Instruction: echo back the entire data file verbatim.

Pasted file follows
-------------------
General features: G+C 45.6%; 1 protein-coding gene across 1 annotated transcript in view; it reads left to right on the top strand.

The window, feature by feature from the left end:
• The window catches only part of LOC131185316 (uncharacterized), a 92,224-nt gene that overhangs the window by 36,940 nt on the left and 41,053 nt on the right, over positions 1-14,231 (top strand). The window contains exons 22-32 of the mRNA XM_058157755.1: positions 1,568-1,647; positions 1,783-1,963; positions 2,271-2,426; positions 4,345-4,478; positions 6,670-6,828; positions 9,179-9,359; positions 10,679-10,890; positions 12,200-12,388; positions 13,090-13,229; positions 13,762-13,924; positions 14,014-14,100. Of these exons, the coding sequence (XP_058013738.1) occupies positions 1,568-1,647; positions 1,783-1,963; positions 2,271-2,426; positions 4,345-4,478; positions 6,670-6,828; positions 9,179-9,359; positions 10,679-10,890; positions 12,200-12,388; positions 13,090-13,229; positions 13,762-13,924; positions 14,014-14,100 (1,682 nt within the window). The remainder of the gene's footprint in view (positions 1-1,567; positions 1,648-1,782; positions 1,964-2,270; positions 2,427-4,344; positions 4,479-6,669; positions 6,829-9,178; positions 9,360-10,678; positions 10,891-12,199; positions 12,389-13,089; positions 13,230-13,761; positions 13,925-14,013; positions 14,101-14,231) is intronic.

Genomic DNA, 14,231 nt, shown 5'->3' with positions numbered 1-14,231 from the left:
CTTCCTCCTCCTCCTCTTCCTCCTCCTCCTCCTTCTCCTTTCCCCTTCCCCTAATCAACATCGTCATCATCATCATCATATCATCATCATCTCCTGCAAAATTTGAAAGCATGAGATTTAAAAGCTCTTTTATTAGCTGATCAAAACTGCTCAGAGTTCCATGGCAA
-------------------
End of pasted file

General features: G+C 45.6%; 1 protein-coding gene across 1 annotated transcript in view; it reads left to right on the top strand.

The window, feature by feature from the left end:
• The window catches only part of LOC131185316 (uncharacterized), a 92,224-nt gene that overhangs the window by 36,940 nt on the left and 41,053 nt on the right, over positions 1-14,231 (top strand). The window contains exons 22-32 of the mRNA XM_058157755.1: positions 1,568-1,647; positions 1,783-1,963; positions 2,271-2,426; positions 4,345-4,478; positions 6,670-6,828; positions 9,179-9,359; positions 10,679-10,890; positions 12,200-12,388; positions 13,090-13,229; positions 13,762-13,924; positions 14,014-14,100. Of these exons, the coding sequence (XP_058013738.1) occupies positions 1,568-1,647; positions 1,783-1,963; positions 2,271-2,426; positions 4,345-4,478; positions 6,670-6,828; positions 9,179-9,359; positions 10,679-10,890; positions 12,200-12,388; positions 13,090-13,229; positions 13,762-13,924; positions 14,014-14,100 (1,682 nt within the window). The remainder of the gene's footprint in view (positions 1-1,567; positions 1,648-1,782; positions 1,964-2,270; positions 2,427-4,344; positions 4,479-6,669; positions 6,829-9,178; positions 9,360-10,678; positions 10,891-12,199; positions 12,389-13,089; positions 13,230-13,761; positions 13,925-14,013; positions 14,101-14,231) is intronic.

Genomic DNA, 14,231 nt, shown 5'->3' with positions numbered 1-14,231 from the left:
CTTCCTCCTCCTCCTCTTCCTCCTCCTCCTCCTTCTCCTTTCCCCTTCCCCTAATCAACATCGTCATCATCATCATCATATCATCATCATCTCCTGCAAAATTTGAAAGCATGAGATTTAAAAGCTCTTTTATTAGCTGATCAAAACTGCTCAGAGTTCCATGGCAA